The battlefield at Manassas
New Year’s resolutions don’t stick because people are not proactive by nature. It’s something that takes work and motivation. Individuals who aren’t proactive tend to follow the path of least resistance. They do nothing until necessary.
So how can you be proactive and make your resolutions stick? Drop the usual excuses. No time? Take a close look at your daily schedule and make time by getting rid of unimportant activities. Always forget? Put it on your calendar and set reminders. Overwhelmed? Break it down into doable tasks. I’m sure you have other excuses. With each excuse, identify the excuse and think of a way to cut it.
Make several resolutions and try to do them all. That way, even if only one new habit sticks through the end of the year, you will still finish with a gain. Convert each resolution into a set of small, easy, and actionable tasks. Set aside regular times to practice each, but not so often that you get discouraged whenever an unforeseen event crops up. Want to start exercising? Start by just making it to the gym once a week. Want to take a trip to Thailand? Start by setting aside 30 minutes every Sunday to research and plan. Want to volunteer more? Sign yourself up now, not tomorrow or sometime this week or at some undefined point in future time. The point is to conquer the laziness that is part of human nature and take action, no matter how small the action.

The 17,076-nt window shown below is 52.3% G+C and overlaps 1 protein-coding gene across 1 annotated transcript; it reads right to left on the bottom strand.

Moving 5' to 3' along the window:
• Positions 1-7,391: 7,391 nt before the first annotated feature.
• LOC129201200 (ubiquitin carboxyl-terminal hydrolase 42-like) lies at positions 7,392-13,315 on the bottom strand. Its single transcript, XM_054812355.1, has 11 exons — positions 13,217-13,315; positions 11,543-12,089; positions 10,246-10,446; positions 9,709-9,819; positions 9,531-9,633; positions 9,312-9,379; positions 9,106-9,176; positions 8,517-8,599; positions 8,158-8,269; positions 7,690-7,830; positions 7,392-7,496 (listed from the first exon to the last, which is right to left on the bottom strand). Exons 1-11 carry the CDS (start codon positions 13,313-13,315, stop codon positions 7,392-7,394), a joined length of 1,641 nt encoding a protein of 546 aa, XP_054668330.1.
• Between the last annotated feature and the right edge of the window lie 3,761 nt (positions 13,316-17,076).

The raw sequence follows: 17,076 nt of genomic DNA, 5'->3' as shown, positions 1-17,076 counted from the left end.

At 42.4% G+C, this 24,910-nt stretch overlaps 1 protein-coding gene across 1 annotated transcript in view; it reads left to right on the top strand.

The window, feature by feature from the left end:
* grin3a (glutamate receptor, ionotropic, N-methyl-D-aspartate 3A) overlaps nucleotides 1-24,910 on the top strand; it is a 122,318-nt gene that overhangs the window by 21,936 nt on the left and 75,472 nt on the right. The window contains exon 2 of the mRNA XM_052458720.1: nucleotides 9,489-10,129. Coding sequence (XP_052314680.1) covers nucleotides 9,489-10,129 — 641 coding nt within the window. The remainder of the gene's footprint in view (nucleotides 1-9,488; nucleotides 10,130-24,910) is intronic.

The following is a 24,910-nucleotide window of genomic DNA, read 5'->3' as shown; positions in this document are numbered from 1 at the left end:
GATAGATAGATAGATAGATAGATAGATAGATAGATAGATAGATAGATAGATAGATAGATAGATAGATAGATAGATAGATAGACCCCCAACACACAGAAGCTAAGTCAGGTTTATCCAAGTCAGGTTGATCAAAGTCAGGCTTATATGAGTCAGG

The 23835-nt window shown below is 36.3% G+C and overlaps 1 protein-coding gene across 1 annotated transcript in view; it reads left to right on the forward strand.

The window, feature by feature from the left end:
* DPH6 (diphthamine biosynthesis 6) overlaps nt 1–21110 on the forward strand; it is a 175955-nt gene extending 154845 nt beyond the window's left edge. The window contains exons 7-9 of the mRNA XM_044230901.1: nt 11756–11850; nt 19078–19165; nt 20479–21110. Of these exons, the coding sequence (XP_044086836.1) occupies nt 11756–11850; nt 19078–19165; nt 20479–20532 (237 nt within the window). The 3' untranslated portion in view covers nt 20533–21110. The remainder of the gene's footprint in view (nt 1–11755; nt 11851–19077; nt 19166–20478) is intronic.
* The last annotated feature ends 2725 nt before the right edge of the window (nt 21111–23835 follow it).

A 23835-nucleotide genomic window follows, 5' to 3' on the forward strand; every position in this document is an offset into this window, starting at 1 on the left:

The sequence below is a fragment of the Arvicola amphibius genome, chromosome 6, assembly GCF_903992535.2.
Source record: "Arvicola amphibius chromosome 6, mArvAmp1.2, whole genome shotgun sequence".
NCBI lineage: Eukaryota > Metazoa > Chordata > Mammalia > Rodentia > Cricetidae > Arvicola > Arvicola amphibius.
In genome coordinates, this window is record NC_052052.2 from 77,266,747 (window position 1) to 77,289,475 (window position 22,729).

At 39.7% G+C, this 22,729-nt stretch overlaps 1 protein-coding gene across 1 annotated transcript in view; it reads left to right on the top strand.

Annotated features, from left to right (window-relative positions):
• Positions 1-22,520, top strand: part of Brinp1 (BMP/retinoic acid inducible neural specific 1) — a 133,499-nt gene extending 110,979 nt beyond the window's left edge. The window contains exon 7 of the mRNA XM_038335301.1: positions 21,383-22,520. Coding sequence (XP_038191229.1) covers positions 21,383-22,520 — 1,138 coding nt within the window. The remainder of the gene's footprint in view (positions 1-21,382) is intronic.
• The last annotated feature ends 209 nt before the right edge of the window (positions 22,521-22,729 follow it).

Another reason why most resolutions fail is that they are ambiguous. Many people make resolutions like “lose weight,” “eat healthier,” or “quit smoking,” but have no plan for how to achieve those goals. Make sure you have a plan of action when making a resolution. Here are some of the perennial most popular New Year’s resolutions and some ideas on how you can get started: